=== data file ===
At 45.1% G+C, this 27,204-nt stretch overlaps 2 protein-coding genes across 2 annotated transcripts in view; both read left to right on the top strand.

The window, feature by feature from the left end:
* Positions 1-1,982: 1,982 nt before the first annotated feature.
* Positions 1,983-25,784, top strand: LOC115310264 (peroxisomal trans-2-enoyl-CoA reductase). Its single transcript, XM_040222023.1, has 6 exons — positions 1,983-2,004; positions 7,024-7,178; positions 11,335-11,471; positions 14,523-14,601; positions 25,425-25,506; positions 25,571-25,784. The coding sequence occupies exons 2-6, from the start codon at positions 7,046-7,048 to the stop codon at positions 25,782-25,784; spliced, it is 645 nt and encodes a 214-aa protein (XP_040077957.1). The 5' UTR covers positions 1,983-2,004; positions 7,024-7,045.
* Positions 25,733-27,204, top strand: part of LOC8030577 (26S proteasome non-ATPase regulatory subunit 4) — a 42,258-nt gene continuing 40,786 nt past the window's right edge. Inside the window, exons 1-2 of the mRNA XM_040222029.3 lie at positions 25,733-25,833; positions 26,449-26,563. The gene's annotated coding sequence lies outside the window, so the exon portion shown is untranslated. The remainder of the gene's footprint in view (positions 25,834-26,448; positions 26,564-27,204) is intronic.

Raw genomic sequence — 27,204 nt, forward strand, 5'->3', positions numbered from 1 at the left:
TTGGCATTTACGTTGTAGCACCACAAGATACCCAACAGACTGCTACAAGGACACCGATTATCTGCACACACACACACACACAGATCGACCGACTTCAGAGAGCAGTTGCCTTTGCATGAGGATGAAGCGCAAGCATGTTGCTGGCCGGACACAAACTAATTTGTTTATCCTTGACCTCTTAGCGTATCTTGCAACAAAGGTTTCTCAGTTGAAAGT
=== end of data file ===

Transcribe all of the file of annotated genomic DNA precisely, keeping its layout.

At 45.1% G+C, this 27,204-nt stretch overlaps 2 protein-coding genes across 2 annotated transcripts in view; both read left to right on the top strand.

The window, feature by feature from the left end:
* Positions 1-1,982: 1,982 nt before the first annotated feature.
* Positions 1,983-25,784, top strand: LOC115310264 (peroxisomal trans-2-enoyl-CoA reductase). Its single transcript, XM_040222023.1, has 6 exons — positions 1,983-2,004; positions 7,024-7,178; positions 11,335-11,471; positions 14,523-14,601; positions 25,425-25,506; positions 25,571-25,784. The coding sequence occupies exons 2-6, from the start codon at positions 7,046-7,048 to the stop codon at positions 25,782-25,784; spliced, it is 645 nt and encodes a 214-aa protein (XP_040077957.1). The 5' UTR covers positions 1,983-2,004; positions 7,024-7,045.
* Positions 25,733-27,204, top strand: part of LOC8030577 (26S proteasome non-ATPase regulatory subunit 4) — a 42,258-nt gene continuing 40,786 nt past the window's right edge. Inside the window, exons 1-2 of the mRNA XM_040222029.3 lie at positions 25,733-25,833; positions 26,449-26,563. The gene's annotated coding sequence lies outside the window, so the exon portion shown is untranslated. The remainder of the gene's footprint in view (positions 25,834-26,448; positions 26,564-27,204) is intronic.

Raw genomic sequence — 27,204 nt, forward strand, 5'->3', positions numbered from 1 at the left:
TTGGCATTTACGTTGTAGCACCACAAGATACCCAACAGACTGCTACAAGGACACCGATTATCTGCACACACACACACACACAGATCGACCGACTTCAGAGAGCAGTTGCCTTTGCATGAGGATGAAGCGCAAGCATGTTGCTGGCCGGACACAAACTAATTTGTTTATCCTTGACCTCTTAGCGTATCTTGCAACAAAGGTTTCTCAGTTGAAAGT